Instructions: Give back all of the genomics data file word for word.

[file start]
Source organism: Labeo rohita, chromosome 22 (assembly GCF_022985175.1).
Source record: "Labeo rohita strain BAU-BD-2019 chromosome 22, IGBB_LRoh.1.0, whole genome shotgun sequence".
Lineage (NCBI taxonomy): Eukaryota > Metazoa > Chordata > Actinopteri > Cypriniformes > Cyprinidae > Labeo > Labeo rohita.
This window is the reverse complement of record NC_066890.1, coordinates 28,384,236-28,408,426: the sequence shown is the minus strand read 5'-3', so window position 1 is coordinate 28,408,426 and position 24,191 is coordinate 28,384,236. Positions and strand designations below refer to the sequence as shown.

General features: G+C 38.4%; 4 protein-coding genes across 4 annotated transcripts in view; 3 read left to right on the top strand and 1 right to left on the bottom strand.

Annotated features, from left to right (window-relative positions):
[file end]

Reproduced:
Source organism: Labeo rohita, chromosome 22 (assembly GCF_022985175.1).
Source record: "Labeo rohita strain BAU-BD-2019 chromosome 22, IGBB_LRoh.1.0, whole genome shotgun sequence".
Lineage (NCBI taxonomy): Eukaryota > Metazoa > Chordata > Actinopteri > Cypriniformes > Cyprinidae > Labeo > Labeo rohita.
This window is the reverse complement of record NC_066890.1, coordinates 28,384,236-28,408,426: the sequence shown is the minus strand read 5'-3', so window position 1 is coordinate 28,408,426 and position 24,191 is coordinate 28,384,236. Positions and strand designations below refer to the sequence as shown.

General features: G+C 38.4%; 4 protein-coding genes across 4 annotated transcripts in view; 3 read left to right on the top strand and 1 right to left on the bottom strand.

Annotated features, from left to right (window-relative positions):